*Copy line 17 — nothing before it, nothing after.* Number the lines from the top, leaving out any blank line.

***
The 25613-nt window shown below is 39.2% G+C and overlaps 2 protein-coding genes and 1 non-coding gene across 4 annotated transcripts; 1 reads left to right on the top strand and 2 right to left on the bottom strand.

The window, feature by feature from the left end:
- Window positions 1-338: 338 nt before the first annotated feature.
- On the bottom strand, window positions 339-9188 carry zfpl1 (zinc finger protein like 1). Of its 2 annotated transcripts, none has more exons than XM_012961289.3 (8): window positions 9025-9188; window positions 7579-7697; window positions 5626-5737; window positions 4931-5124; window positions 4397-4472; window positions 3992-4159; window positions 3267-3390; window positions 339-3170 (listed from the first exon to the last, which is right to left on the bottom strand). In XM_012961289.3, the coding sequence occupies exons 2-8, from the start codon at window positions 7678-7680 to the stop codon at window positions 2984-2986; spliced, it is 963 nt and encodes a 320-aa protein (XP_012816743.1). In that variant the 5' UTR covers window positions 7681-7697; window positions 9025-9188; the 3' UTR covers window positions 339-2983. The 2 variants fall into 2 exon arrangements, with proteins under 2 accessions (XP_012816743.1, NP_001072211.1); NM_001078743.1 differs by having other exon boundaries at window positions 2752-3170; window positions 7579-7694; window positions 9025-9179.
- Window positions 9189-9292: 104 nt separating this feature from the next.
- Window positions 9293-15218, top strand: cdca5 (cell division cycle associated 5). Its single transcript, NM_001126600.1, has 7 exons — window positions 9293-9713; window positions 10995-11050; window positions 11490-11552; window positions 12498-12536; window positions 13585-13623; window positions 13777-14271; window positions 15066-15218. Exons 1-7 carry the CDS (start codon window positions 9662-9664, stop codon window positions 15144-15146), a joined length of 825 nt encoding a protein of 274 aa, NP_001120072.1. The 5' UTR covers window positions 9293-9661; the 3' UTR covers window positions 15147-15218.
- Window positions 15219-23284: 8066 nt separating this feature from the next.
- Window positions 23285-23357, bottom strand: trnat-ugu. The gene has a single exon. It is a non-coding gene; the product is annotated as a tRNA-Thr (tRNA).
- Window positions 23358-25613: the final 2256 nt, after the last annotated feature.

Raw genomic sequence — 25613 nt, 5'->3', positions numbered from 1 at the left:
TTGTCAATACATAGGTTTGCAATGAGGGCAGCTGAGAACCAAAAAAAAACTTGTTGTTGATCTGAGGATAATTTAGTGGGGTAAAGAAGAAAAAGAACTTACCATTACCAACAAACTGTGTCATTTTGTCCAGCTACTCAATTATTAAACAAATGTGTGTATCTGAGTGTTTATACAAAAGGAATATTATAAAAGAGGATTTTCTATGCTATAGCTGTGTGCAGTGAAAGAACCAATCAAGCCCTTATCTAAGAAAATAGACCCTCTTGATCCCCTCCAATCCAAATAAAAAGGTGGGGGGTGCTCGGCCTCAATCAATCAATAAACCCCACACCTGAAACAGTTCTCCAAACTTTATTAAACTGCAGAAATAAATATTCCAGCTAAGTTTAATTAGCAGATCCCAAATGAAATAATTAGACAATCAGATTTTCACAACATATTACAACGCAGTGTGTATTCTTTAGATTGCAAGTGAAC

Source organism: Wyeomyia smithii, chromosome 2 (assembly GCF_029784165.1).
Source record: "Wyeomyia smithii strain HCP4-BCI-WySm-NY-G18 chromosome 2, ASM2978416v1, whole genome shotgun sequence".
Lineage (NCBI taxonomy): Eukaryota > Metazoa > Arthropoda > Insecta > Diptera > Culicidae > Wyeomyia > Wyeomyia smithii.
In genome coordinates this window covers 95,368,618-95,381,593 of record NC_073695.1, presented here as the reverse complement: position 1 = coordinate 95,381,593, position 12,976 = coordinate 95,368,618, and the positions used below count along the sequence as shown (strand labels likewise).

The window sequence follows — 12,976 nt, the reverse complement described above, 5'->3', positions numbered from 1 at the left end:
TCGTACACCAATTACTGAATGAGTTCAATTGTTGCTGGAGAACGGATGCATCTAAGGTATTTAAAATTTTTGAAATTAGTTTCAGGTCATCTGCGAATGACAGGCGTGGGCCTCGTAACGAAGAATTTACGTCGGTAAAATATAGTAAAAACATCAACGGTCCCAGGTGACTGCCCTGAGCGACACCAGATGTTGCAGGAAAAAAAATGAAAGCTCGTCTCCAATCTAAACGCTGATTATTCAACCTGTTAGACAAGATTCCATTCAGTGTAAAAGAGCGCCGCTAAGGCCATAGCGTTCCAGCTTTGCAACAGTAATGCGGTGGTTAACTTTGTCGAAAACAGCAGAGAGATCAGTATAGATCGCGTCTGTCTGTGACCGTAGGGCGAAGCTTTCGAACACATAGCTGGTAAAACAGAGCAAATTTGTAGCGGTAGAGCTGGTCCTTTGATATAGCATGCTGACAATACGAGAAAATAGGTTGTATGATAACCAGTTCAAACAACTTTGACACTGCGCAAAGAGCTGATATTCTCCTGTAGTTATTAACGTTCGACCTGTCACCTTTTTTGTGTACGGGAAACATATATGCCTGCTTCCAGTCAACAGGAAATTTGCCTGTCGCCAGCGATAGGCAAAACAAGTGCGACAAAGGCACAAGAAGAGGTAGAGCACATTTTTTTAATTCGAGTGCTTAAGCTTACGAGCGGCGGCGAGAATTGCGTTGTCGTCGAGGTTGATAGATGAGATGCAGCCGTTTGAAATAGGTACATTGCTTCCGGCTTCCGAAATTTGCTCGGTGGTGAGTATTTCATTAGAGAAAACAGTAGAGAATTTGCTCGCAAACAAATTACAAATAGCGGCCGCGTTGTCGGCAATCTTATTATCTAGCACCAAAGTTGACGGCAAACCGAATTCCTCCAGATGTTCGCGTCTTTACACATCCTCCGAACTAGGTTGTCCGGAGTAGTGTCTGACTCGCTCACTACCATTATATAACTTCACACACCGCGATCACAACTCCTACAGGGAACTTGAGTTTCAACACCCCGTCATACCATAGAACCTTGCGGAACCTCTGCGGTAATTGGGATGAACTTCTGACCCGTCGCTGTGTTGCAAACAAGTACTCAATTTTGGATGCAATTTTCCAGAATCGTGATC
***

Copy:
TCGTACACCAATTACTGAATGAGTTCAATTGTTGCTGGAGAACGGATGCATCTAAGGTATTTAAAATTTTTGAAATTAGTTTCAGGTCATCTGCGAATGACAGGCGTGGGCCTCGTAACGAAGAATTTACGTCGGTAAAATATAGTAAAAACATCAACGGTCCCAGGTGACTGCCCTGAGCGACACCAGATGTTGCAGGAAAAAAAATGAAAGCTCGTCTCCAATCTAAACGCTGATTATTCAACCTGTTAGACAAGATTCCATTCAGTGTAAAAGAGCGCCGCTAAGGCCATAGCGTTCCAGCTTTGCAACAGTAATGCGGTGGTTAACTTTGTCGAAAACAGCAGAGAGATCAGTATAGATCGCGTCTGTCTGTGACCGTAGGGCGAAGCTTTCGAACACATAGCTGGTAAAACAGAGCAAATTTGTAGCGGTAGAGCTGGTCCTTTGATATAGCATGCTGACAATACGAGAAAATAGGTTGTATGATAACCAGTTCAAACAACTTTGACACTGCGCAAAGAGCTGATATTCTCCTGTAGTTATTAACGTTCGACCTGTCACCTTTTTTGTGTACGGGAAACATATATGCCTGCTTCCAGTCAACAGGAAATTTGCCTGTCGCCAGCGATAGGCAAAACAAGTGCGACAAAGGCACAAGAAGAGGTAGAGCACATTTTTTTAATTCGAGTGCTTAAGCTTACGAGCGGCGGCGAGAATTGCGTTGTCGTCGAGGTTGATAGATGAGATGCAGCCGTTTGAAATAGGTACATTGCTTCCGGCTTCCGAAATTTGCTCGGTGGTGAGTATTTCATTAGAGAAAACAGTAGAGAATTTGCTCGCAAACAAATTACAAATAGCGGCCGCGTTGTCGGCAATCTTATTATCTAGCACCAAAGTTGACGGCAAACCGAATTCCTCCAGATGTTCGCGTCTTTACACATCCTCCGAACTAGGTTGTCCGGAGTAGTGTCTGACTCGCTCACTACCATTATATAACTTCACACACCGCGATCACAACTCCTACAGGGAACTTGAGTTTCAACACCCCGTCATACCATAGAACCTTGCGGAACCTCTGCGGTAATTGGGATGAACTTCTGACCCGTCGCTGTGTTGCAAACAAGTACTCAATTTTGGATGCAATTTTCCAGAATCGTGATC